Pharmacologists and infectious disease specialists say there is an urgent need to promote good hygiene in the home and in community settings. They believe that this will be essential in reducing antibiotic use and preventing the spread of drug-resistant bacteria in the coming years.
Rates of resistance to commonly used antibiotics have already reached 40–60% in some countries outside the Organisation for Economic Co-operation and Development (OECD) and are set to continue rising fast.
In OECD countries, rates of resistance could reach nearly 1 in 5 (or 18%) by 2030 for eight different bacterium-antibiotic combinations.
By 2050, about 10 million people could die each year as a result of resistance to antimicrobial agents.
While policymakers usually focus on hygiene in healthcare settings, such as hospitals, a group of pharmacology and infectious disease experts believes that improved hygiene in homes and community settings is just as important.
“Although global and national [antimicrobial resistance] action plans are in place,” they write, “infection prevention and control is primarily discussed in the context of healthcare facilities with home and everyday life settings barely addressed.”
They have also launched a manifesto that calls on health policymakers to recognize the importance of this topic.
Simple hygiene measures, such as hand washing, can help reduce infections and antibiotic use, the authors argue. In turn, this will minimize the development of resistance.
“In light of the current COVID-19 pandemic and evidence presented in this paper, it is more urgent than ever for policymakers to recognize the role of community hygiene to minimize the spread of infections, which, in turn, will help in reducing the consumption of antibiotics and help the fight against [antimicrobial resistance],” says lead author Prof. Jean-Yves Maillard from the School of Pharmacy and Pharmaceutical Sciences at Cardiff University in the United Kingdom.
The World Health Organization (WHO) estimate that 35% of common infections are already resistant to currently available medicines, with this figure rising to 80–90% in some low and middle income countries.
Overuse of the drugs accelerates the development of resistance. In the United States, for example, the Centers for Disease Control and Prevention (CDC) estimate that of the 80–90% of antibiotic use that occurs outside hospitals, about half is inappropriate or unnecessary.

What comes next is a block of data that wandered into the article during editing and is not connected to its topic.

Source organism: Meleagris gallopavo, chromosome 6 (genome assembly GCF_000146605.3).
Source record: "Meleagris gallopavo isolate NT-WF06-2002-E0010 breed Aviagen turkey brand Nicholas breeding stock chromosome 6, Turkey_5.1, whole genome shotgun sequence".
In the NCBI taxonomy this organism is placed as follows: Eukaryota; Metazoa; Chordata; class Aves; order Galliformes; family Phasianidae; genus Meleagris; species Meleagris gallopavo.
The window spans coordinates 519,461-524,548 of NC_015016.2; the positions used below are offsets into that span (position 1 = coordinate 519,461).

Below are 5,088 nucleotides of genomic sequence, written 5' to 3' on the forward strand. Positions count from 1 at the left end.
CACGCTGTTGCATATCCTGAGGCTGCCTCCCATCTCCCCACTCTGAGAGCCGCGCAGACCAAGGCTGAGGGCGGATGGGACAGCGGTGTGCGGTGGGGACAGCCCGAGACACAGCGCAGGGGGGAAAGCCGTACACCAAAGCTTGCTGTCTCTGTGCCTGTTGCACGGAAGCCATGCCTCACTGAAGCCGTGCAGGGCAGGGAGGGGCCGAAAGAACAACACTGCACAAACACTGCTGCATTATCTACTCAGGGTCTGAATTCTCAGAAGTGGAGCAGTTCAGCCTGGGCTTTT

The authors point out that while the majority of bacteria that are multidrug-resistant (resistant to at least one agent in three or more antimicrobial classes) get picked up in hospitals, some have become prevalent in the community.
Patients leaving the hospital can carry methicillin-resistant Staphylococcus aureus (MRSA) on their skin, for example, or resistant strains of enterobacteria in their gut. Resistant bacteria can then pass to other family members.
The authors write:
“Although the precise impact of hygiene on transmission of infection between community and healthcare settings needs further investigation, it is important to recognize that reducing the need for antibiotic prescribing and the circulation of [antimicrobial-resistant] strains in healthcare settings cannot be achieved without also reducing circulation of infections and [resistant] strains in the community. We cannot allow hygiene in home and everyday life settings to become the weak link in the chain.”
They argue that better hand hygiene would prevent many infections in the home and in community settings, such as schools, nurseries, and workplaces.
Only about 19% of people wash their hands after using the toilet, according to a review of research that the paper cites. The same review found that hand washing reduces the risk of diarrhea by nearly one-quarter (23%) in studies with good methodological design.
Educating people to wash their hands with ordinary soap is one of the best ways to reduce infections, according to experts. Overall, research has shown that improvements in hand hygiene lead to a 21% reduction in respiratory illnesses and a 31% reduction in gastrointestinal illnesses.
In addition, the position paper highlights the problem of foodborne pathogens, including Salmonella, Campylobacter, and Escherichia coli. These affect millions of people globally every year, causing diarrhea and other debilitating symptoms.
A 2014 study in Mexico found Salmonella in almost all cleaning cloths. Soaking these dish clothes in a 2% solution of bleach twice a day reduced the bacteria by 98%.
The authors identify key risk moments for transmitting infections in the home. These are:
- food handling, including contaminated chopping boards and kitchen sponges
- using the toilet
- changing a baby’s diaper
- coughing, sneezing, and nose blowing
- touching surfaces that others frequently touch
- handling and laundering clothing and household linen
- caring for domestic animals
- disposing of refuse
- caring for an infected family member
As key strategies to combat infection in the home, they recommend:
- soap or detergent-based cleaning together with adequate rinsing
- alcohol-based hand sanitizer
- inactivation or eradication using a disinfectant on hard surfaces
- mechanical removal using dry wiping
- heating to at least 60°C (140°F)
- UV treatment
- a combination of the above
However, they note that further research is necessary to evaluate the extent to which these practices might contribute to preventing the transmission of antimicrobial-resistant bacteria.